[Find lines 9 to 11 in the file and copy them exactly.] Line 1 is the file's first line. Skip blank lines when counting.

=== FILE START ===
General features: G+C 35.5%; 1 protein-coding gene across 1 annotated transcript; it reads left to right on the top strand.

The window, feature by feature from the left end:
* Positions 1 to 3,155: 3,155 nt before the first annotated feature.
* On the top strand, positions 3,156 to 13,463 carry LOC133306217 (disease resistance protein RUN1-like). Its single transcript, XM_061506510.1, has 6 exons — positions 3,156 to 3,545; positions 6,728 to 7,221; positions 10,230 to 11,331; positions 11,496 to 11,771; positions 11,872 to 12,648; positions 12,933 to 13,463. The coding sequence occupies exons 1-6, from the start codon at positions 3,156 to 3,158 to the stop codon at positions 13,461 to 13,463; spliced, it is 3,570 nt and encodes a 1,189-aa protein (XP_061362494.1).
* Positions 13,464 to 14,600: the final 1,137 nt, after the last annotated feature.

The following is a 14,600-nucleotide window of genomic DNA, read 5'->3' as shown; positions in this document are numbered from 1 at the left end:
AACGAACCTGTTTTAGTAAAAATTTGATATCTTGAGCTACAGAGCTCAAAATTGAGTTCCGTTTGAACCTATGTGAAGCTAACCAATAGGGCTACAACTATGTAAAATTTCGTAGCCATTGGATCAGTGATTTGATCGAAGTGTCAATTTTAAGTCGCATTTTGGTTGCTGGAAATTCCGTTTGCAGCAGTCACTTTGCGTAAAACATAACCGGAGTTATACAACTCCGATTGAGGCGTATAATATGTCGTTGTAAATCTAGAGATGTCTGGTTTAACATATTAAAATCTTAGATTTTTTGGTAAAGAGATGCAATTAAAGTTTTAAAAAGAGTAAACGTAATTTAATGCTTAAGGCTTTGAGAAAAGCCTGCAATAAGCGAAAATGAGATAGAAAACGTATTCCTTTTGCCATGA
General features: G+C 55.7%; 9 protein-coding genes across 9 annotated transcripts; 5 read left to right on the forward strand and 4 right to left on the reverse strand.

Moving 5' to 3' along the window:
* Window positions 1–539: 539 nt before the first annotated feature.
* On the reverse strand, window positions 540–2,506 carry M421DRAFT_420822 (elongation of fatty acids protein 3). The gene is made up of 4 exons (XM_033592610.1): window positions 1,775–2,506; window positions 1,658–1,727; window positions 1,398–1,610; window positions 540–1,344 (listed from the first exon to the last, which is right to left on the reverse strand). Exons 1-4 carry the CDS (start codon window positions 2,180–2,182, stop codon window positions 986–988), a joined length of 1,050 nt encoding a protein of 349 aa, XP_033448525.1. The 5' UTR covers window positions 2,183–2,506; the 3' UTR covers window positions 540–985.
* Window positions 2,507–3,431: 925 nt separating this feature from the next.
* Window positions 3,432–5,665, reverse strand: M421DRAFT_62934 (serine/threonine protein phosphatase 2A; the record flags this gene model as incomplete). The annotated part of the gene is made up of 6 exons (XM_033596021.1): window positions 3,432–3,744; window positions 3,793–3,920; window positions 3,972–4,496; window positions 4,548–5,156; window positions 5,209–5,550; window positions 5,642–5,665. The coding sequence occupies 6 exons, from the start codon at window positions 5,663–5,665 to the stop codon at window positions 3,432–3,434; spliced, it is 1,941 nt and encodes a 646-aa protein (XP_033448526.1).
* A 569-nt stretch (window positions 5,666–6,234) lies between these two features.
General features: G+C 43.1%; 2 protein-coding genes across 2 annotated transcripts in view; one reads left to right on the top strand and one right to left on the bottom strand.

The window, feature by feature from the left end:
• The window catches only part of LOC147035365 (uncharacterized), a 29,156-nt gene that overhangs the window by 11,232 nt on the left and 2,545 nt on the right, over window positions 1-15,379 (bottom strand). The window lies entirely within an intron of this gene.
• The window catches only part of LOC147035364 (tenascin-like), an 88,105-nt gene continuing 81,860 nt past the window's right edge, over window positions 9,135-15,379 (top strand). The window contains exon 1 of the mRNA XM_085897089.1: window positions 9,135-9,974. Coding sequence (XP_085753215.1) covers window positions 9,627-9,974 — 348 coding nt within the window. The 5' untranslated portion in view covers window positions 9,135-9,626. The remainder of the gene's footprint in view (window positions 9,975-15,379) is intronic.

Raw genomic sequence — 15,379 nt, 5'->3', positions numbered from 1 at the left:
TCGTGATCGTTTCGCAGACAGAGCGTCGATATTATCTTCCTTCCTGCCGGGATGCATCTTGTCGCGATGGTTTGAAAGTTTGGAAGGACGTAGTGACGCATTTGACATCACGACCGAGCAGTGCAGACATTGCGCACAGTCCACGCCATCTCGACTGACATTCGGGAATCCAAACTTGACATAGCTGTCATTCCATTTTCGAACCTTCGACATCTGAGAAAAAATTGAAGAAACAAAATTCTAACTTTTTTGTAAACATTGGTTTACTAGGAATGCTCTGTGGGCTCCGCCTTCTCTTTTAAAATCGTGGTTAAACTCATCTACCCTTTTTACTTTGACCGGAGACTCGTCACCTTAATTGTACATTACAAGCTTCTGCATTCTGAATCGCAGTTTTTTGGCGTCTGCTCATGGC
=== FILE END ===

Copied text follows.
Moving 5' to 3' along the window:
* Window positions 1–539: 539 nt before the first annotated feature.
* On the reverse strand, window positions 540–2,506 carry M421DRAFT_420822 (elongation of fatty acids protein 3). The gene is made up of 4 exons (XM_033592610.1): window positions 1,775–2,506; window positions 1,658–1,727; window positions 1,398–1,610; window positions 540–1,344 (listed from the first exon to the last, which is right to left on the reverse strand). Exons 1-4 carry the CDS (start codon window positions 2,180–2,182, stop codon window positions 986–988), a joined length of 1,050 nt encoding a protein of 349 aa, XP_033448525.1. The 5' UTR covers window positions 2,183–2,506; the 3' UTR covers window positions 540–985.